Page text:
https://tradingeconomics.com/united-states/money-supply-m2

When we look at m2 when Trump first took over, m2 was a little over 13 trillion. As of March 2021 m2 was around 20 trillion. Under Biden, 1.6 trillion. So, m2 grew close to 7 trillion under Trump and 1.6 trillion under Biden (even with Biden’s trillion dollar giveaway). If we isolate the timeline of the beginning of the pandemic (March 2020 to March 2021), Trump ran up m2 roughly 4.5 trillion in the first year and Biden 1.6 trillion and counting in the second year of the pandemic.

I say this because what we hear with media is that inflation is Biden’s fault but when we look at the numbers and see where the money supply has swollen the most, it’s clearly under Trump’s presidency. We can look at it in other ways if we wish to look at it in a partisan lens. 6 of the last 7 governors in the Federal reserve are Republican.

https://en.wikipedia.org/wiki/Federal_Reserve_Board_of_Governors

The 2 governors that designed monetary policy for the Fed were also Trump appointees, Quarles and Clarida, both resigning before their terms were up for renewal. Clarida as readers know, resigned under scandal (insider trading). How big was this “quiet scandal”? Big enough for the Fed AND all sitting representatives of the house to no longer own stocks while sitting in office. The details are to be determined (immediate family owning stocks, types of bonds etc.), but this scandal made waves “in the legal sense” meaning it was big.

Did the Federal reserve make a mess of things by dramatically increasing the money supply and is to this day still printing money and buying bonds with a Fed rate at .08% with inflation at 7.5% suggestive of a Fed in disarray?

The swollen money supply, the newly minted Federal debt, inflation at 7.5% with no clear response yet from the Fed chair with rates near zero, on paper, these numbers suggest yes. The Fed has to my knowledge never this late raising rates to fight off inflation.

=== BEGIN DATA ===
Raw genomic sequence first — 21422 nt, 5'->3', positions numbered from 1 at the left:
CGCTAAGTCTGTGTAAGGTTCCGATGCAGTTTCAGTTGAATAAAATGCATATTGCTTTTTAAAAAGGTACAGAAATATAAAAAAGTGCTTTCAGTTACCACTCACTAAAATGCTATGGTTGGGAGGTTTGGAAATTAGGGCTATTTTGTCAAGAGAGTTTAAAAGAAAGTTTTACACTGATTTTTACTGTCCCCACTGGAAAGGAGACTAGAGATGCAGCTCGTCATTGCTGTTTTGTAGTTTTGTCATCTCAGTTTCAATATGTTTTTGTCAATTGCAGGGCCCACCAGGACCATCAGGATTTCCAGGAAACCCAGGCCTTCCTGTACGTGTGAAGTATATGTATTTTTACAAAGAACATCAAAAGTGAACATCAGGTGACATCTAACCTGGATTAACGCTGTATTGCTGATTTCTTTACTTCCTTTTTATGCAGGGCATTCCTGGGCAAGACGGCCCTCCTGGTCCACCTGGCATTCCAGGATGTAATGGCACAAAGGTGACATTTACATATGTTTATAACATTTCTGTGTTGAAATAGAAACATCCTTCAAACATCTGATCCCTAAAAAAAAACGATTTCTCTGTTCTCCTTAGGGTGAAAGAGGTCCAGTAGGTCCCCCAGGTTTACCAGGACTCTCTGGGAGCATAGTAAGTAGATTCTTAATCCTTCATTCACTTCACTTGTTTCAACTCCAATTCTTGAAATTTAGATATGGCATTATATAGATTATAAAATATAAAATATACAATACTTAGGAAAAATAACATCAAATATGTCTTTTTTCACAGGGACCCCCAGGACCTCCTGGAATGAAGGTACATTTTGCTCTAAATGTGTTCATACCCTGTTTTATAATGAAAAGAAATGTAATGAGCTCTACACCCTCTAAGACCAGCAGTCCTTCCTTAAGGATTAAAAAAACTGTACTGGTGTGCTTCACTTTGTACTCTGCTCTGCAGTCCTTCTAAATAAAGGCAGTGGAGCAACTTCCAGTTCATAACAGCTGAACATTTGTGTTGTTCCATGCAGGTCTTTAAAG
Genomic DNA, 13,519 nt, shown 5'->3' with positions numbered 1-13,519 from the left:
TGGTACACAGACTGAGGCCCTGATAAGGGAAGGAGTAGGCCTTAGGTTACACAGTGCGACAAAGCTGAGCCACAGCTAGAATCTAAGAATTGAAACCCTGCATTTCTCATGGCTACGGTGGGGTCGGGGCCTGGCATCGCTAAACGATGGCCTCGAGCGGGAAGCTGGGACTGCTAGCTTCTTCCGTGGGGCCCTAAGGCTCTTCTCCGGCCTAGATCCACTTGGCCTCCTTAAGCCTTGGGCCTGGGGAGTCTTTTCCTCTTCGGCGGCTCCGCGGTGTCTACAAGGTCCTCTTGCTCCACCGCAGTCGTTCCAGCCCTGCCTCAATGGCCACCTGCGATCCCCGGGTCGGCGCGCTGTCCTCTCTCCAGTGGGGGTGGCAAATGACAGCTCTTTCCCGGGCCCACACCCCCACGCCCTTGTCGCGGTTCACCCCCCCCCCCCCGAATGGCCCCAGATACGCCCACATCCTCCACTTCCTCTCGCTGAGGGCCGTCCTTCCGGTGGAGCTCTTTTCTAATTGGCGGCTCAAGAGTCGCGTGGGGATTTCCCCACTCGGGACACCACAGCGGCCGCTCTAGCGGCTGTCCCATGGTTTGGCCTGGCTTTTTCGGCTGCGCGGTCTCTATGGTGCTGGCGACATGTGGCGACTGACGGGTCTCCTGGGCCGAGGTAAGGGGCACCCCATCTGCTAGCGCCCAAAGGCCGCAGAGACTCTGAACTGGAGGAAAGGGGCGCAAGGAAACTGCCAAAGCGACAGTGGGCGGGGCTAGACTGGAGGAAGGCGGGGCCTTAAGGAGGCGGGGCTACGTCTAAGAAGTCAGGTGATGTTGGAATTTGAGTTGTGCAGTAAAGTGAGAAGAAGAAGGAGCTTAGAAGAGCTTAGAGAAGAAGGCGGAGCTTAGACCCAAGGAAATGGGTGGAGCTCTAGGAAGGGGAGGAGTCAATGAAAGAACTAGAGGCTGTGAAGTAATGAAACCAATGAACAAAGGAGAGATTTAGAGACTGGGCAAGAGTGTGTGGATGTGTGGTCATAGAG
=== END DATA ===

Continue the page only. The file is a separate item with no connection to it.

Getting back to m2, m2 yearly average going back from 2000 to 2020 works out to roughly a 7% a year average or 34% over 5 year increments. In Trump’s last year alone, m2 rose by 29% (going to March 2021 for transition). Biden’s first year and counting is at 8%.

Everything readers hear, labor shortage… commodity boom, supply chains, supply/demand imbalances, everything will inflate because the system is awash in money. Excess supply pours into the markets and housing and if there are shortages, it’s too the moon! But behind it all? “Inflation is always and everywhere, a monetary phenomenon”.

Looking at supply with the Fed flat footed in response and months of lag before Fed action makes a dent, be prepared for double digit U.S. inflation.

The Fed has 3 responses: Do nothing (leads to hyperinflation accelerated by a falling dollar), raise rates dramatically (controls inflation through sucking money out of the supply and breaking recessionary behavior, but causes recession) or raise rates moderately (causes years of stagflation: high inflation in prices, deflation of markets and real estate).

What does this mean for Canadian markets? It means the prime rate is going up. Probably way up (if the Fed knows what’s good for them). Commodities will remain strong for 2 or 3 quarters but beyond this, all bets are off. Big commodity selloffs will be triggered by a serious U.S. recession which is in the picture unless the Fed chooses stagflation which still hammers purchase power and crushes fixed income. There are no easy choices here now for the Fed and by proxy, the world now.